Châtenay-Malabry (FR -
92290), 5 November 2012
EFITA newsletter / 583 - European Federation for Information Technology
in Agriculture, Food and the Environment
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The archives of this newsletter
Animal Welfare goes China: XVIth ISAH-Congress in Nanjing
5‐9 May 2013 - NANJING
Extension of the deadline for abstract submission to 20th of November
5 Questions on the AGROVOC Community of Practice
This month the leader of the AGROVOC Community of Practice, Gudrun
Johannsen, answers the following 5 questions about the use, benefits and
challenges of this community:
1. Who is involved in the AGROVOC community and who is invited to participate?
2. What are the main developments within the community?
3. What are the main advantages of being member of the AGROVOC community?
4. What are the main developments within the community?
5. What are the challenges of the AGROVOC community?
22,000 pigs create clean energy in Australia’s first carbon farming
The US must take biofuel action to prevent a food crisis by José Graziano
da Silva (FAO)
International Food Policy Research Institute’s magazine, Insights
Here are a few highlights to whet your appetite, so to speak:
- The Meat of the Issue: Large-scale meat production and consumption
are harming human health and the environment in wealthy countries. But
in poor countries, raising livestock boosts wealth and nutrition. How
much meat is enough?
- The Indian Enigma: studying the disconnect between agriculture
and nutrition in India.
- The tricky business of managing
- Kenyan Triple Play: Identifying promising farming practices
in Kenya that improve agricultural productivity, help adapt to climate
change, and mitigate greenhouse gas emissions.
Rush: Large-scale land deals are increasingly common in some developing
regions. What happens to the poor people who are already there? And what
happens to women?
Publication of the ASTI Global
Assessment of Agricultural R&D Spending, produced by the
International Food Policy Research Institute and the Agricultural Science
and Technology Indicators (ASTI) initiative
This global assessment of spending in agricultural research and development,
covering trends from 1981 to 2008, highlights the need for continued and
scaled-up investments in agricultural R&D, particularly in the wake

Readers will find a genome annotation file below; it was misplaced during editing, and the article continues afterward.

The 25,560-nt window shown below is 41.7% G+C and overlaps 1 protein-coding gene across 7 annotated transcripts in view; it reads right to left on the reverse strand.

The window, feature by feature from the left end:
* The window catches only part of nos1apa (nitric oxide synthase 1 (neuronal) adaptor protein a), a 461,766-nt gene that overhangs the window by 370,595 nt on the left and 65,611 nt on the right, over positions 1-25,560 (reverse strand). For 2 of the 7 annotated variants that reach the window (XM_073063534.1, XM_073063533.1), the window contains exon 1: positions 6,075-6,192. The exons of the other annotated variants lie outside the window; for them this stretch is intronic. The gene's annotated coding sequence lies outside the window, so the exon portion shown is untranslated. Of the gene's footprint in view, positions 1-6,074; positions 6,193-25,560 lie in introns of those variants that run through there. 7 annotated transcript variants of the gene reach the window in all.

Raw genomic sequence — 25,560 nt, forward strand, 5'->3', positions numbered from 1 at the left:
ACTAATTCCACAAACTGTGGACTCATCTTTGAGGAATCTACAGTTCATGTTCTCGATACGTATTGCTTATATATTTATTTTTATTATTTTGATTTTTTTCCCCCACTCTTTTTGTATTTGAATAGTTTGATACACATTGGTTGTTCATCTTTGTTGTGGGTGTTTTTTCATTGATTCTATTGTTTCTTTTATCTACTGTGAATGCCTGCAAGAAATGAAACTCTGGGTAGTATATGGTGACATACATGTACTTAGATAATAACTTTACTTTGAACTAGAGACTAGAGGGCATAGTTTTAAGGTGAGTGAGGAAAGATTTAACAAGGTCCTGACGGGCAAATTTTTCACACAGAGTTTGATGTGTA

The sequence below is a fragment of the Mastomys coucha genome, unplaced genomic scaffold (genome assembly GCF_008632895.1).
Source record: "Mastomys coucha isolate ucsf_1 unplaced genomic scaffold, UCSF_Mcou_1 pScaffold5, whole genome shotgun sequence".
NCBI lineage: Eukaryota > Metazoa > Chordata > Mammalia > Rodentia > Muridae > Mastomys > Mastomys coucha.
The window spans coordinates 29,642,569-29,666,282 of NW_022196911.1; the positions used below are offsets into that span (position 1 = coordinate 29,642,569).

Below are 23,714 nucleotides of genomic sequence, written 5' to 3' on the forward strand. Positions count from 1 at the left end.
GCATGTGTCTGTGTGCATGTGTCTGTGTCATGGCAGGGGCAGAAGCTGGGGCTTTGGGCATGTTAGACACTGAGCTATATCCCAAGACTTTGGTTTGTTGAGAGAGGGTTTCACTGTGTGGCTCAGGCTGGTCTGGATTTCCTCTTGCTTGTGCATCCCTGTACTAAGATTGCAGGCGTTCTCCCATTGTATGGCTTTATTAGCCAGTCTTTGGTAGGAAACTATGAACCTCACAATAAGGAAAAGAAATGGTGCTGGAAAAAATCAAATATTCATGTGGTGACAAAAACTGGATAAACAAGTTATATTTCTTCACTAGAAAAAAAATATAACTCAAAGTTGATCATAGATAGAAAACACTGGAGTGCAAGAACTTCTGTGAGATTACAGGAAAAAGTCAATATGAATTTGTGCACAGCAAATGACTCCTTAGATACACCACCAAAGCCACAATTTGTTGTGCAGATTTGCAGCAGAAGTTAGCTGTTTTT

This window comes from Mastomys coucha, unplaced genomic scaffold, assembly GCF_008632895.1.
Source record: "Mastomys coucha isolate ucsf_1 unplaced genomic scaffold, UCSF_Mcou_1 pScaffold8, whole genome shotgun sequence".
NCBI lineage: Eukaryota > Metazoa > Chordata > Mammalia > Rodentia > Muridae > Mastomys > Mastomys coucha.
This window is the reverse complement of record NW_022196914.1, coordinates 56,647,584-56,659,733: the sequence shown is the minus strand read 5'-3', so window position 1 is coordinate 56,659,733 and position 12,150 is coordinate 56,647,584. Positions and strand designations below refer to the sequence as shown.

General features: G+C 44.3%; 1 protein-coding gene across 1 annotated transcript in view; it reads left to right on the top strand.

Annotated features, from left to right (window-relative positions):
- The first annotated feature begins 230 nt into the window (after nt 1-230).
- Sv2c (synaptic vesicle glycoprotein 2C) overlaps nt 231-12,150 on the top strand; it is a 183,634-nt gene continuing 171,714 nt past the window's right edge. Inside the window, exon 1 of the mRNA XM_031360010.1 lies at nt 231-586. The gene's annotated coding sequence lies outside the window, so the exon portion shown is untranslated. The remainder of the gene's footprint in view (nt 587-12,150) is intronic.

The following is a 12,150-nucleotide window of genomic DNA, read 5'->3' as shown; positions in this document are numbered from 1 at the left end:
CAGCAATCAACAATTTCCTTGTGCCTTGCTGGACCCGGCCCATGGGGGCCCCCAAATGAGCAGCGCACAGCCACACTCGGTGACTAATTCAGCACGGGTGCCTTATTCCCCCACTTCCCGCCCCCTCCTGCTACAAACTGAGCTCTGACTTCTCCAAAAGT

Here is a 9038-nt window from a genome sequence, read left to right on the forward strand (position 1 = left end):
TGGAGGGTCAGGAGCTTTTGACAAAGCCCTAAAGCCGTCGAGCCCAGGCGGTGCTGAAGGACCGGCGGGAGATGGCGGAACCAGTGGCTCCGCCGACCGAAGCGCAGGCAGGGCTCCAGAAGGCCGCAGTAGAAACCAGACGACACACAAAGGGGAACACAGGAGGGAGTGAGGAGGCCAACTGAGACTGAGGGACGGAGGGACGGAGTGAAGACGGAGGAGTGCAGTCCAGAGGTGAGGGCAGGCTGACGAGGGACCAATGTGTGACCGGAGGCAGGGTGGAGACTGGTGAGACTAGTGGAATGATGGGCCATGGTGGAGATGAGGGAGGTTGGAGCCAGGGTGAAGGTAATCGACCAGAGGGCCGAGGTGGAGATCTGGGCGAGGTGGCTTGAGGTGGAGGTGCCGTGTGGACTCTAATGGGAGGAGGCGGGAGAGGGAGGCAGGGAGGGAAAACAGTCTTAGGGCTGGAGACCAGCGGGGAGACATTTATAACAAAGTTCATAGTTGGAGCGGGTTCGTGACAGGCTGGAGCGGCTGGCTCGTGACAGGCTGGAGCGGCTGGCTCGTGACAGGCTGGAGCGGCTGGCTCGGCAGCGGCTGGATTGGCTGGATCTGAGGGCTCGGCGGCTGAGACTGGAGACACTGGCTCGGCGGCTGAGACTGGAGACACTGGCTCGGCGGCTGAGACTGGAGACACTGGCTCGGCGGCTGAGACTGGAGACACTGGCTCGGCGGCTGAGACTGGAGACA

of the recent food and financial crises and climate change.
Although global public spending on agricultural R&D increased by 21
percent, much of that growth is driven by more middle-income countries
such as China and Brazil, where long-term government commitment to agriculture
R&D and a supportive policy environment have paid off with increased
agricultural productivity and economic growth.
Many smaller, poorer, and technologically challenged countries—that are
most in need of agriculture-led economic growth—are suffering from stagnating,
falling, and short-term investments in agricultural research, often the
result of short-term, project-oriented donor and development bank funding.
The report is released in advance of the Global Conference on Agricultural
Research for Development, taking place next week in Punta del Este,
Contact: Marcia MACNEIL
9 unexpectedly cool features in Windows Phone 8
So What’s Wrong With The States?
Bigger is better: Large companies good for the economy, study finds
Large companies contribute disproportionately more to a country’s
economic performance than smaller ones, according to a new EU-funded survey.
Bigger corporations are more productive, they pay higher wages, enjoy
higher profits, and are more successful in international markets, said
the report by European Firms in a Global Economy (EFIGE),
an EU-funded project.
Therefore, a country's economic performance can be linked to its number
of big corporations, says the survey, which was carried out under the
supervision of Brussels-based think tank Bruegel.
There is a lesson in here... Be very careful how you say things: nations
have gone to war over things like this
An elderly couple, who were both widowed, had been going out with each
other for a long time. Urged on by their friends, they decided it was
finally time to get married. Before the wedding, they went out to dinner
and had a long conversation regarding how their marriage might work.
They discussed finances, living arrangements and so on.
Finally, the elderly gentleman decided it was time to broach the subject
of their physical relationship.
"How do you feel about s e x?" he asked, rather tentatively.
"I would like it infrequently," she replied.
The old gentleman sat quietly for a moment, adjusted his glasses, leaned
over towards her and whispered:
"Infrequently ... is that one word or two?"
Contact: Mick HARKIN
Mél : harkin(a)iol.ie
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